A package to extend the capabilities available in the
sparklyr package with support for working with nested data.
Note that per the
sparklyr installation instructions, you will need to install Spark if you have not already done so or are not using a cluster where it is already installed.
Full documentation is available here: https://mitre.github.io/sparklyr.nested/
sparklyr package makes working with Spark in R easy. The goal of this package is to extend
sparklyr so that working with nested data is easy. The flagship functions are
Suppose I have data about aircraft phase of flight (e.g., climb, cruise, descent). The data is somewhat complex, storing radar data points marked as the start and end points of a given phase. Furthermore, the data is structured such that for a given flight, there are several phases (disjoint in time) in a nested array.
This is a data set that is not very natural for more R use cases (though the
tidyr package helps close this gap) but is fairly typical for Hadoop storage (e.g., using Avro or Parquet). The schema viewer (coupled with a json schema getter
sdf_schema_json) makes understanding the structure of the data simple.
spark_data is a Spark data frame. The structure may be understood by explanding/collapsing the schema via
It is also handy to use the schema viewer to quickly inspect what a pipeline of operations is going to return. This enables you to anticipate the structure of the output you are going to get (and make sure the operations are valid with respect to schema modification) without doing any actual computation on your data. For example:
sdf_select function makes it possible to select nested elements. For example, given the schema displayed above, we may be interested in only the phase start point; and within that, only the time and altitude fields. Grabbing these elements is not possible with a simple
select, but can be done via:
In java dots are not valid characters in a field name so the dot-operator is handled. However, since the dollar sign is typically used for this purpose in R, that is supported as well. The following will trigger the same operation as the above:
What if you want to keep all top level fields, except phases, from which you still want to start point time and altitude? This can be accomplished via:
In this particular example things are not so bad. But imagine a case where you have a wide data set. Listing out each top level field would quickly become cumbersome. To ease this pain, the
dplyr selection helpers are supported, so the above operation may be accomplished using:
The example above would work, but would return something of a mess. The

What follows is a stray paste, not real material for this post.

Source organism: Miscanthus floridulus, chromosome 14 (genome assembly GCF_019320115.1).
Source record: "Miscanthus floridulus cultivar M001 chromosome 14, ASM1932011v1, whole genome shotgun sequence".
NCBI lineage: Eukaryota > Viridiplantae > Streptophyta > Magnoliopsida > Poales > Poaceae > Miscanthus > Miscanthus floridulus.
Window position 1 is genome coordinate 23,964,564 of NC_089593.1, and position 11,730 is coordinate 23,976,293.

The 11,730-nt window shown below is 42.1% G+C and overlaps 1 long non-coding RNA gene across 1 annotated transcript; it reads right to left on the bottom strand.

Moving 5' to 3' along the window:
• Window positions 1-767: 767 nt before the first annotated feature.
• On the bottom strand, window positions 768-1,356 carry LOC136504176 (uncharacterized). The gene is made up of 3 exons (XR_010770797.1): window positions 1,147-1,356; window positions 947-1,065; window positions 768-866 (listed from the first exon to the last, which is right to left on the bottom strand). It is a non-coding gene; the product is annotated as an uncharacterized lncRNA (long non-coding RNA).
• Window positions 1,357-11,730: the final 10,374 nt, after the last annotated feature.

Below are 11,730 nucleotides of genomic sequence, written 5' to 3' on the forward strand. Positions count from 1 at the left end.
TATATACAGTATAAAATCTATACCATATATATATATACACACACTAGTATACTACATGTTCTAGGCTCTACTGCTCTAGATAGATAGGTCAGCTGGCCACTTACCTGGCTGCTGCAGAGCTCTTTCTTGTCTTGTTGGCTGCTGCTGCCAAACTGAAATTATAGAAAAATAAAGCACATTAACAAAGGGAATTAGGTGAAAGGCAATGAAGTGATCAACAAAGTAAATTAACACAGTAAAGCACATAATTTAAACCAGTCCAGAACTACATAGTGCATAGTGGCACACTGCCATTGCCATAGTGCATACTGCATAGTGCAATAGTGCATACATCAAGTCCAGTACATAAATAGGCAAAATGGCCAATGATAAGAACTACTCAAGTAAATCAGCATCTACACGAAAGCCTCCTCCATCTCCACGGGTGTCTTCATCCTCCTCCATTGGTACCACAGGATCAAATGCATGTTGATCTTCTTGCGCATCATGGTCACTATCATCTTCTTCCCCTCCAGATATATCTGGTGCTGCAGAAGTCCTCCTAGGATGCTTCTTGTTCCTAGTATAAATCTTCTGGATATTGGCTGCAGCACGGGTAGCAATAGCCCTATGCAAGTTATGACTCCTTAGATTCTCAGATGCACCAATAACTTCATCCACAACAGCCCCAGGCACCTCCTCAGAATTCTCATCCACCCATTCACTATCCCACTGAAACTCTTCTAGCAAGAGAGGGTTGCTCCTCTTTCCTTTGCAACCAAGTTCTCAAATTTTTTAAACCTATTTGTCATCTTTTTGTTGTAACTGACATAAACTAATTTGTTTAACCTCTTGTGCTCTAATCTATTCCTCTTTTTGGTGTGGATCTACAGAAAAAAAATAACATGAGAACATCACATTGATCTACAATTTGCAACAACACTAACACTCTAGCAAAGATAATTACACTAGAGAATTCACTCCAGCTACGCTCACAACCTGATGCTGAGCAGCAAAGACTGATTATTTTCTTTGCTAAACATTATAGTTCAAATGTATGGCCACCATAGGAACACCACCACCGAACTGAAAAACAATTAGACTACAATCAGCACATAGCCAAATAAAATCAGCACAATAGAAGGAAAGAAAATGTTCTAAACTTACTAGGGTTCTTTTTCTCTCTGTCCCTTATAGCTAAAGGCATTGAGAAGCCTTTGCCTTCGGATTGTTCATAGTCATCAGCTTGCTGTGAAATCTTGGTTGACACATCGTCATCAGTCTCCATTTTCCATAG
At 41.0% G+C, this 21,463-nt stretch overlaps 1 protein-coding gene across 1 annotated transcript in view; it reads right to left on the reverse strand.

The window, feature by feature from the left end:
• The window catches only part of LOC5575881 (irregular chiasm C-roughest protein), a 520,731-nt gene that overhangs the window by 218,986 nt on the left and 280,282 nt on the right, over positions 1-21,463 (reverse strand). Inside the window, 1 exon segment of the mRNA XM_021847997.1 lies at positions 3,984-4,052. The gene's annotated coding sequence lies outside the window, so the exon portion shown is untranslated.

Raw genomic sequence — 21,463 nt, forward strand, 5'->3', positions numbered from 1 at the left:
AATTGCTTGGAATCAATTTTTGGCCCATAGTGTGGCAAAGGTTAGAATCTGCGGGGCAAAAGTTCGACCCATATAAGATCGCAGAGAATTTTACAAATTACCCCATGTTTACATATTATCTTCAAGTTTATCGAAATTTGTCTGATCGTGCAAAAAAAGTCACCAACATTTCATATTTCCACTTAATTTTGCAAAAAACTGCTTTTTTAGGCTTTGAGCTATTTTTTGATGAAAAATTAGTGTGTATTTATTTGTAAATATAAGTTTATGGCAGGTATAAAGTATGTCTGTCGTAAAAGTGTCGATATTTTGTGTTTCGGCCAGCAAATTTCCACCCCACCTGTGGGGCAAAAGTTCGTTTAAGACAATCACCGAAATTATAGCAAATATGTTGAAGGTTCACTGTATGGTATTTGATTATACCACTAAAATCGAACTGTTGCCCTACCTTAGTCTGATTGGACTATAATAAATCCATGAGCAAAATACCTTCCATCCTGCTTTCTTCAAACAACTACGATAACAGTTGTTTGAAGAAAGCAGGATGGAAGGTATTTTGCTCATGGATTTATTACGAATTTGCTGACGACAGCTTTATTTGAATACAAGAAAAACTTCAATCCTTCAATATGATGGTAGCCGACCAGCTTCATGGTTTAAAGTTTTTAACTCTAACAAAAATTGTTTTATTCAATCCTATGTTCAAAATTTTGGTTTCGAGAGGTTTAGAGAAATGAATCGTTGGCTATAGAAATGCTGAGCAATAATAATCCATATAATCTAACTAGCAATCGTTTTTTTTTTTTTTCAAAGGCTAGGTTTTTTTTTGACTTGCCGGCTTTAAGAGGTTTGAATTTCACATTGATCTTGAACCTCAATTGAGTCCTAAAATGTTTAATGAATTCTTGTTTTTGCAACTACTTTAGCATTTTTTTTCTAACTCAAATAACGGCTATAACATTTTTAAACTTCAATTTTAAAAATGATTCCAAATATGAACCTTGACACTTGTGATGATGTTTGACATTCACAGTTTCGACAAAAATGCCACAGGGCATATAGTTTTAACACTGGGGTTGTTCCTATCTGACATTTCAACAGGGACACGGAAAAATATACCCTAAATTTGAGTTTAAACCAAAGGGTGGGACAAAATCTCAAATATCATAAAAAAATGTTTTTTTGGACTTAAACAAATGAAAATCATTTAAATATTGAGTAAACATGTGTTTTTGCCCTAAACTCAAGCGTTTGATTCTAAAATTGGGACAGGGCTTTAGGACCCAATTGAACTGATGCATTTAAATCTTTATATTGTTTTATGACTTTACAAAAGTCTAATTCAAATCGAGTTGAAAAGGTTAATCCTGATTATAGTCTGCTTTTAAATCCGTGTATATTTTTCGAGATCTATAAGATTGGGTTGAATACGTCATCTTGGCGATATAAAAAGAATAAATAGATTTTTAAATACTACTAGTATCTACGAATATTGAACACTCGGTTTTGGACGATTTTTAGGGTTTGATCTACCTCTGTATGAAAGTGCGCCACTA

altitude fields would contain vectors of time and altitude values (respectively) for each row-wise element. Thus for a single
aircraft_id you would have N values in the corresponding
altitude fields. The explode functionality will flatten the data in the sense that it will replicate the top level record once for each element in a nested array along which you are exploding. It will not change the schema beyond transforming arrays to structures.
The above example could be repeated like so to get something more typical for R where there is a single value per field per “row” (record). In this case the
aircraft_id values would be replicated N times instead of having vectors in the
Unnesting here works essentially the same way as in the
tidyr package. It is necessary here because
tidyr functions cannot be called directly on spark data frames. An unnest operation is a combination of an explode with a corresponding nested select to promote the (exploded) nested fields up one level of the data schema.
Thus the following operations are equivalent:
spark_data %>% sdf_explode(phases) %>% sdf_select(aircraft_id, terrain_fusion_key, vertical_taxonomy_key, sequence, start_point=phases.start_point, start_point=phases.start_point, phase=phases.phase, takeoff_mode=phases.takeoff_model, landing_model=phases.landing_model, phases_primary_key=phases.primary_key, primary_key)
There are a few things to notice about how
sdf_unnest does things:
It will only dig one level deep into the schema. If there are fields nested 2 levels deep, they will still be nested (albeit only down 1 level) after
sdf_unnest is executed. Therefore you are not guaranteed totally flat data after calling
It will promote every one-level-deep field, even if you only care about a few of them.
In the event of a name conflict (e.g., there is a top level
primary_key and a
primary_key nested inside the
phases field) then all of the nested fields will be disambiguated using the name of the field in which it was nested.